Sport

Football is back-ish…

Why the remainder of the season isn’t as exciting as it should be.

The Bundesliga is back and the Premier League is soon to follow this in mid-June on the 17th. It’s fair to say that COVID-19 has rocked every industry in the world and the sports entertainment felt it’s harsh effects. Will football’s return be triumphant or marred with challenges?

Genuine concerns


Watford’s Troy Deeney rightfully said “he won’t be able to get a haircut in July due to safety features but has to perform in a match with 19 other people in close proximity. ” With a vulnerable 5-year-old at home he was one of the players protesting for a longer delay.

Danny Rose on his Instagram Live was also adamant that “he’s not willing to risk his life for the entertainment of others… peoples lives are at risk. Football shouldn’t even be spoken about coming back until the numbers have dropped massively.”


With other footballers speaking up for their safety, backlash has been evident from the general public. The players citing their families safety over and above the morale of the nation has created outrage.

Jadon Sancho of Dortmund facing Koeman and Alphonso David of Bayern Munich// Source: Sky Sports


The Bundesliga sets the pace


The Bundesliga has paved the way for football restarting due to the efficiency of Germany handling the COVID-19 crisis. The country’s R-value being around 0.76. This allowed the players to train from as early as late April as long as they maintained social distancing and used face masks.

The R-value is a numerical rating to indicate the ability of a disease to spread, with a higher number indicating greater spread of infection. A value above 1 will see exponential growth in the rate of infections and cases.

The matches so far have highlighted some great achievements showing what is missed about the beautiful game. Young Englishman Jadon Sancho notched his first-ever professional Hatrick against Paderborn. Likewise, 24-year-old Timo Werner is making headlines and attracting interests from the big clubs around Europe having 31 goals to his name this season. The biggest highlight is Alfonso Davies who is making the case for the best left-back in the world with his first European debut.


Is it working?


Bundesliga has tried a number of methods available to them to make the games entertaining in lockdown, from putting banners of fans across the stadium to streaming fan sounds to create a real-life atmosphere. For all of the organiser’s efforts to generate the atmosphere, without fans physically in attendance it remains sadly lacking.

Football is being used as a tool to lift the nations spirit but if the Bundesliga is any indicator of such a thing happening it might not do much for us in lockdown. Factoring in the safety of players, have we reached a point where force players who are scared to play because of the impact it can have on their family?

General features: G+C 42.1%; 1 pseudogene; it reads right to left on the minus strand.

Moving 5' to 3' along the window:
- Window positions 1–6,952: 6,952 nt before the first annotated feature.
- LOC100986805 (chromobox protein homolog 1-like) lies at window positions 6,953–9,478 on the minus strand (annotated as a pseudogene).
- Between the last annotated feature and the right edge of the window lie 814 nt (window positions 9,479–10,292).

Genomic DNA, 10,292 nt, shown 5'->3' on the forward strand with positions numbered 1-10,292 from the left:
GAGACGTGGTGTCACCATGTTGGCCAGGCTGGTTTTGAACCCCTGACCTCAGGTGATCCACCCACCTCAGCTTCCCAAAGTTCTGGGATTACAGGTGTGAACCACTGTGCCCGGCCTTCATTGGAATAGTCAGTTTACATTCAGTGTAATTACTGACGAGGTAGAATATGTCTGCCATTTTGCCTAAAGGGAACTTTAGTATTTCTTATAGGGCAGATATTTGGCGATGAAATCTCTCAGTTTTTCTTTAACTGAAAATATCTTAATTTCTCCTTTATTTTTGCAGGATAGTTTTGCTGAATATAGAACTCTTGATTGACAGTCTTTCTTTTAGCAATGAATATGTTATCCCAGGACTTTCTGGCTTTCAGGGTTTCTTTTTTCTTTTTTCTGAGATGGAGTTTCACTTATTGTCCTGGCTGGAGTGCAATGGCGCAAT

The justification can’t be because they get large amounts of wages that the general public can make them do what they don’t want. After all we are in a pandemic.

Premier League Stars Son, Alexander Arnold, Vardy, Pope// Source: Premier League


Money makes the Prem go round


Of course, the Premier League season was never going to be voided due to large sum of money that clubs across England would have to give back in their TV deals sponsorship. The Premier League has a deal that is worth £5 billion over 3 seasons televising 200 games stretching from 2019-2022. As each season is worth approximately £1.66 billion.

If this season had been voided roughly £1.1 – £1.2 billion would have to be returned back to Sky, BT and Amazon for not legally meeting the contractual requirement of televised games. That would have serious implications across the whole industry, such as job losses to the backroom staff, wages being cut to lower-tier teams and stadium employees. Simply put, money talks.

The BBC will be broadcasting 4 Premier League games for free for the first time in its history in a major step for the national broadcaster.

There’s has been an eagerly awaited return in the UK for football. Oliver Dowden, the Culture secretary has given the Footballing authorities the go-ahead for games to be played behind closed doors. Alongside football, other sports such as tennis, cricket, Formula 1 & rugby will soon make a return.


There are some exciting fixtures on the horizon- Arsenal v City, Tottenham Hotspur v Manchester United, Liverpool v Everton, with the likes of Pogba Rashford Martial and Bruno all playing together for this first time. Stars such as Kane, De Bruyne and Lacazette will be ready to make an impact.

However, these players are still essentially putting their lives at risk for entertainment. Viewership should hit record numbers but whether they’ll stay that way and be worth the risk is unclear. The jolt of excitement will slowly dwindles as thoughts of the next impending season loom. The fact that Liverpool mathematically only need two more wins in order to secure this season trophy is something most fans are dreading.

For now, football is back-ish…


Jireh Antwi
Jireh Antwi is a writer for the Common Sense Network. He is of Ghanaian descent and has a keen interest in the science field having a Microbiology and Molecular biology degree which he currently uses in his career. Sports and technology are some of his passions, alongside political shenanigans.

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